Locals and travellers will soon be able to enjoy the benefits of cellular service along a large stretch of Vancouver Island’s Highway 14.
Cellular service is being expanded to include a 70-kilometre stretch of Highway 14 between Sooke and Port Renfrew. This will increase safety for residents and travellers, while enabling people to connect with each other in a way they have never been able to before on that stretch of highway.
“Whether you are lucky enough to live in Otter Point or are heading out to explore the Juan de Fuca Trail, a cellular signal provides peace of mind knowing that you can stay in touch and call for help if it’s needed,” said Premier John Horgan. “As part of our work to build a stronger B.C. for everyone, this investment will make a real difference for people by enhancing access to services and making it safer and easier to navigate one of our beautiful coastal highways.”
The Connecting British Columbia program was expanded in September 2020 as part of StrongerBC: BC’s Economic Recovery Plan. For the first time in the program’s history, a mandate was included to improve access to cellular for people in rural and Indigenous communities. This helped make the Highway 14 project a reality.
The project will bring cellular service to the doorsteps of people in Port Renfrew, Shirley, Otter Point, Jordan River, as well as some Pacheedaht First Nation communities.
A highway rest area near the entrance to Sombrio Beach will also be upgraded to provide a Wi-Fi connection, enhancing safety and convenience for people passing through or coming to enjoy a view of the ocean.
“Cellular connectivity helps keep the world at your fingertips whenever you leave home. Being able to check your location on a map, plan your route, call home or access emergency services can make all the difference while travelling,” said Lisa Beare, Minister of Citizens’ Services. “This investment will make this area of the island more accessible to people, knowing they can use their mobile devices whenever they need to along this route.”
The Connecting British Columbia program provides grants that help service providers with the cost of expanding connectivity and making it more reliable in rural and Indigenous communities.
“We, like so many emergency responders, have come to rely upon cellular service for voice and data communications. Many online resources enhance our capability and response to people who may be having a life-threatening emergency,” said Vickie Weber, senior manager, Juan de Fuca Search and Rescue. “We are very excited by this announcement and know it will have a significant impact on any search and rescue emergency along this route.”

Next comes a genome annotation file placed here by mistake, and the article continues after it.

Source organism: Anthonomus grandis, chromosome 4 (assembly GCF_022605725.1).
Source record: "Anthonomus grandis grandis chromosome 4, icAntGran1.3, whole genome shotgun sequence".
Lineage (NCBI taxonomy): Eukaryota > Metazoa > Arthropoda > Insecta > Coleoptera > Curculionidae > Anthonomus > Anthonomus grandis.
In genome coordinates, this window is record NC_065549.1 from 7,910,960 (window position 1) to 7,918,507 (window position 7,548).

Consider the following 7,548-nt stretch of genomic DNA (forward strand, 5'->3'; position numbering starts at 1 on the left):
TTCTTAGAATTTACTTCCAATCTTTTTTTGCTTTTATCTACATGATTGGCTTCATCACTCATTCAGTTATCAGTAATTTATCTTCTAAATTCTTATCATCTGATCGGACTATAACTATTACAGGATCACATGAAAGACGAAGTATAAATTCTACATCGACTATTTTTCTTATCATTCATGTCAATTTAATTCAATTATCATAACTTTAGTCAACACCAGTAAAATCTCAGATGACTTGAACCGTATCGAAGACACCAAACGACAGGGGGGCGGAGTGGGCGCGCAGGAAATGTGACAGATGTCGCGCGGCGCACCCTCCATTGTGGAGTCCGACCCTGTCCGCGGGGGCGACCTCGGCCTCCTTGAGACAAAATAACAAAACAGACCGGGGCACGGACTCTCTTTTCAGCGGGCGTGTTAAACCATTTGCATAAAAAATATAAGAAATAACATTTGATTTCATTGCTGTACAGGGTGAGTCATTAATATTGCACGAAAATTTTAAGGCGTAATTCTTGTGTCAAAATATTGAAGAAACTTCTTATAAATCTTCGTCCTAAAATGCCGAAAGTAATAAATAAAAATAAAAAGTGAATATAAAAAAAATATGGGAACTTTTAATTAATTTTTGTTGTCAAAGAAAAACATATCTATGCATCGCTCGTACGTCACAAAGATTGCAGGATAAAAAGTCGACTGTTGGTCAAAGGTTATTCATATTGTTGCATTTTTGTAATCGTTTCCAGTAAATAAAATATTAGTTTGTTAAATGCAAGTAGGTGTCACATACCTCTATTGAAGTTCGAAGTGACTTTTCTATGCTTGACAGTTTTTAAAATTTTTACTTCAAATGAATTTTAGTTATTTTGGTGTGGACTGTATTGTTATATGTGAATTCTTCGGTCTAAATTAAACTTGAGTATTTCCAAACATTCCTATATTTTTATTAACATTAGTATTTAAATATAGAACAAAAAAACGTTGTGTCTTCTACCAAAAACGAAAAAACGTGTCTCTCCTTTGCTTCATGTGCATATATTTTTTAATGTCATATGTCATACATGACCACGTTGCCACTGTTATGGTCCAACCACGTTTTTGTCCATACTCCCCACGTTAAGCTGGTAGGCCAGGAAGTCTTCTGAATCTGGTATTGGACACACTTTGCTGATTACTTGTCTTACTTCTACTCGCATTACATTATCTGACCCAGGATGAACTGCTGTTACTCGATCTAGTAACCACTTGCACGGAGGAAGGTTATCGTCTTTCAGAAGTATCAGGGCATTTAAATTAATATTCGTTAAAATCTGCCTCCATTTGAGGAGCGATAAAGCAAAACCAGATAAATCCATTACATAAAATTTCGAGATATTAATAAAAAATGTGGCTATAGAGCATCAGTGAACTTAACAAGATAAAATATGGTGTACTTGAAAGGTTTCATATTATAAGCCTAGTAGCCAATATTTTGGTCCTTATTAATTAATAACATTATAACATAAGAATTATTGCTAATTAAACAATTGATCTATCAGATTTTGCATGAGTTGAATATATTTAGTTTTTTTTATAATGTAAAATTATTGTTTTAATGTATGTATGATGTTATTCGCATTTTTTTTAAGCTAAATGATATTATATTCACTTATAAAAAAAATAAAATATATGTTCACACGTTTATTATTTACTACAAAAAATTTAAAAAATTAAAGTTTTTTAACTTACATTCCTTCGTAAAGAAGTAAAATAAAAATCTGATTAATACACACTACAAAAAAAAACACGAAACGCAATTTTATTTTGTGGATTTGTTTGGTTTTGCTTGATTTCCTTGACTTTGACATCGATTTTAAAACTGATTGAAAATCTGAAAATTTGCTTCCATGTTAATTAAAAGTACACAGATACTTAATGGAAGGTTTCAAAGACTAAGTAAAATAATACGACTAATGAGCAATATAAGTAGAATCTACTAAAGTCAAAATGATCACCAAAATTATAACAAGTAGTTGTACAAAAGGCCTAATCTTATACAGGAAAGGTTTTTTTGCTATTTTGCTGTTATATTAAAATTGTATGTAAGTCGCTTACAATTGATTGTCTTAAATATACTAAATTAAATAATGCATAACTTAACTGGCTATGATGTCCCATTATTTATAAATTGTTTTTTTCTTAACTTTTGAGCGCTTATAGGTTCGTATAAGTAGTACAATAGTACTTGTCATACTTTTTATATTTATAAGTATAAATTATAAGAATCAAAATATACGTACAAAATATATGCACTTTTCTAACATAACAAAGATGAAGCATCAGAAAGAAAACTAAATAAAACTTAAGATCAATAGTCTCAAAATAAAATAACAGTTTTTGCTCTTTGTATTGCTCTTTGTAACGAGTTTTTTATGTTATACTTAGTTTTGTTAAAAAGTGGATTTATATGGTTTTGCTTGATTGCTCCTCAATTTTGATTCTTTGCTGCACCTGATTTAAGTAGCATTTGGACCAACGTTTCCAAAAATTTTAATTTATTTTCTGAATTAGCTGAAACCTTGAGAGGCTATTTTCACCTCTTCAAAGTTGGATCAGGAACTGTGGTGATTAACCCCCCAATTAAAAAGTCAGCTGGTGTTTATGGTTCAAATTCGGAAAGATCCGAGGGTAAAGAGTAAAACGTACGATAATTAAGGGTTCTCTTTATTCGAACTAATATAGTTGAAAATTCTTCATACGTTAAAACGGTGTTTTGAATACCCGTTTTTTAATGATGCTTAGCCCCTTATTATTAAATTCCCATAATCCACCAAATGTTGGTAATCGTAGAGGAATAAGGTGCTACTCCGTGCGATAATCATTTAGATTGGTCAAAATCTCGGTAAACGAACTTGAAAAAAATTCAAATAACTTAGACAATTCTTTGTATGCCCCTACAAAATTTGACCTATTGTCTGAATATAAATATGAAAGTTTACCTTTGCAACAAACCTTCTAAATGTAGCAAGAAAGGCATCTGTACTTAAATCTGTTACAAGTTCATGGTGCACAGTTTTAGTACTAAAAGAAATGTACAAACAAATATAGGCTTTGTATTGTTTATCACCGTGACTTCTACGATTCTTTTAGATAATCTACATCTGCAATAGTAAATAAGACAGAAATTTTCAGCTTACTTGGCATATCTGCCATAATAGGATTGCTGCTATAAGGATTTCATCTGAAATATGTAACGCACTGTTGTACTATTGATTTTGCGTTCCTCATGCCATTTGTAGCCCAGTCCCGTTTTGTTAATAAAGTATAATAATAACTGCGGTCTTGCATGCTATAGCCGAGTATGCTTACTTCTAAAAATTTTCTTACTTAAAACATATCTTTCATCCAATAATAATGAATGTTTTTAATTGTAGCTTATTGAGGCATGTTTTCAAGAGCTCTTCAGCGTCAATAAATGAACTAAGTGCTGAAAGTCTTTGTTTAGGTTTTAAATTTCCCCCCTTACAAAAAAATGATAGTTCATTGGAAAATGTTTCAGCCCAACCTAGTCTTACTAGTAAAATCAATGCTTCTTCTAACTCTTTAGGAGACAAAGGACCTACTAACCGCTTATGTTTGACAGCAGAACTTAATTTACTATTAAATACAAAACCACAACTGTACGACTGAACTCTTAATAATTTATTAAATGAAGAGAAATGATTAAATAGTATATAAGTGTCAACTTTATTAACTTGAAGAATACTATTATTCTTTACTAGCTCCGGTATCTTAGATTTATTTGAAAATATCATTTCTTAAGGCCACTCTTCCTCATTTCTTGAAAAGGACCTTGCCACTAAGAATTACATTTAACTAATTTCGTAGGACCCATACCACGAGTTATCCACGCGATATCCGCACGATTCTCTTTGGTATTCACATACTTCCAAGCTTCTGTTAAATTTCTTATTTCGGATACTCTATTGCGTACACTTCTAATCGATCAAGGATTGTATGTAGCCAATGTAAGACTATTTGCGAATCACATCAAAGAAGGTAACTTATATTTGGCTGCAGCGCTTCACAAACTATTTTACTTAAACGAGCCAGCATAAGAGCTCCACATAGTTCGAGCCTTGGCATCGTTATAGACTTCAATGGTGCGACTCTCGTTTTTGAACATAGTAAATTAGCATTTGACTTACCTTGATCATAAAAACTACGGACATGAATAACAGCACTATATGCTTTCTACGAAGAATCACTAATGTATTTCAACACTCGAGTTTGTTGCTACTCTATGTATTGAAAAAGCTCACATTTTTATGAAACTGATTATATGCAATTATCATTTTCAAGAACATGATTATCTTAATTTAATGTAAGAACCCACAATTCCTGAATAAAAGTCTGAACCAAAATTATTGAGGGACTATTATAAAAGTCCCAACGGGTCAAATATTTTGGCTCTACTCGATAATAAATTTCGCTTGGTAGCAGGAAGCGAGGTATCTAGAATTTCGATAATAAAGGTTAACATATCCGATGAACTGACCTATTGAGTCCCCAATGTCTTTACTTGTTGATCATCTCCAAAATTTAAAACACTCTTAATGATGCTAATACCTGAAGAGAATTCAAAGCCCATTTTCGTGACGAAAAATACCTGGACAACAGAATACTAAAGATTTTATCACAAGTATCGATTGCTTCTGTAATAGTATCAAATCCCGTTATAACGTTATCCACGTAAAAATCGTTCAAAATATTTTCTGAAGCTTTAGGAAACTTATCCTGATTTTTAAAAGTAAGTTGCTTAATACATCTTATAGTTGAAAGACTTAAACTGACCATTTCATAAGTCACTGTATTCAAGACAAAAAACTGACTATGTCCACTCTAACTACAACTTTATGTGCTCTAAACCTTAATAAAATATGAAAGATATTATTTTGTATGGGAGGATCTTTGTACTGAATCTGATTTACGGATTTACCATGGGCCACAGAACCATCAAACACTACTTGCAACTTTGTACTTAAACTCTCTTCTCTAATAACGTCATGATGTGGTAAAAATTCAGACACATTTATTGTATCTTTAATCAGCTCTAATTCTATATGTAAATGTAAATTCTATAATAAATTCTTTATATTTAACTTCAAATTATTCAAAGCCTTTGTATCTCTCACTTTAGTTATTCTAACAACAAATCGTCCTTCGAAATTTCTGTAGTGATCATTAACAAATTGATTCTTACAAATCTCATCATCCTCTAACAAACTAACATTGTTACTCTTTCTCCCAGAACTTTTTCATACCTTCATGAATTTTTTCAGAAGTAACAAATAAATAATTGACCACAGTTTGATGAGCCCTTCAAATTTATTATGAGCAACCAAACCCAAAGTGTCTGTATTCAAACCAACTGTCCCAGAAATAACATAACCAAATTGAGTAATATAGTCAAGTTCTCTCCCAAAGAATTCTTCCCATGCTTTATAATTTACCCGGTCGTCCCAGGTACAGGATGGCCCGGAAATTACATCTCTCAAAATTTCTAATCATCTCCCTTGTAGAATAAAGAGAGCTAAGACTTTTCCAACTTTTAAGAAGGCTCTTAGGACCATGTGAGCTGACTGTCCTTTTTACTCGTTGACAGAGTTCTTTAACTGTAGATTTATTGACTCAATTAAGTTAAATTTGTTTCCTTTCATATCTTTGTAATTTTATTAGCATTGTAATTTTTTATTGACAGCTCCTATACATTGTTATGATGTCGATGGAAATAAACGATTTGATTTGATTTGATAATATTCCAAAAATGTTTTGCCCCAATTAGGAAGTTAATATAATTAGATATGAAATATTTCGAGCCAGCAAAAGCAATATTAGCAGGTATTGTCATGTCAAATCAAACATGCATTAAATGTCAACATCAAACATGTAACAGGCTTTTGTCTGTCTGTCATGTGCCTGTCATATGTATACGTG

Rogers Communications Ltd. has been selected to receive up to $4.9 million from the Connecting British Columbia program towards the cost of building the infrastructure.
“Rogers recognizes the critical importance of closing the connectivity gap and making 5G a reality for all British Columbians,” said Dean Prevost, president, Connected Home and Rogers for Business. “The connectivity investments announced today in collaboration with the B.C. government will contribute to safer travel for those who depend on Highway 14, an essential connection for the people and the economy of southern Vancouver Island.”
Work on the Highway 14 cellular project is scheduled for completion by Oct. 31, 2021.
- StrongerBC included a one-time $90-million grant to the Connecting British Columbia program in support of expanding high-speed internet access and cellular in rural and Indigenous communities.
- The cellular coverage included in this project is expected to reach approximately 1,258 households in the region.
StrongerBC: BC’s Economic Recovery Plan: https://strongerbc.gov.bc.ca/
Connecting British Columbia program: https://www.northerndevelopment.bc.ca/fundingprograms/partner-programs/connecting-british-columbia
Connectivity in B.C.: https://www2.gov.bc.ca/gov/content/governments/connectivity-in-bc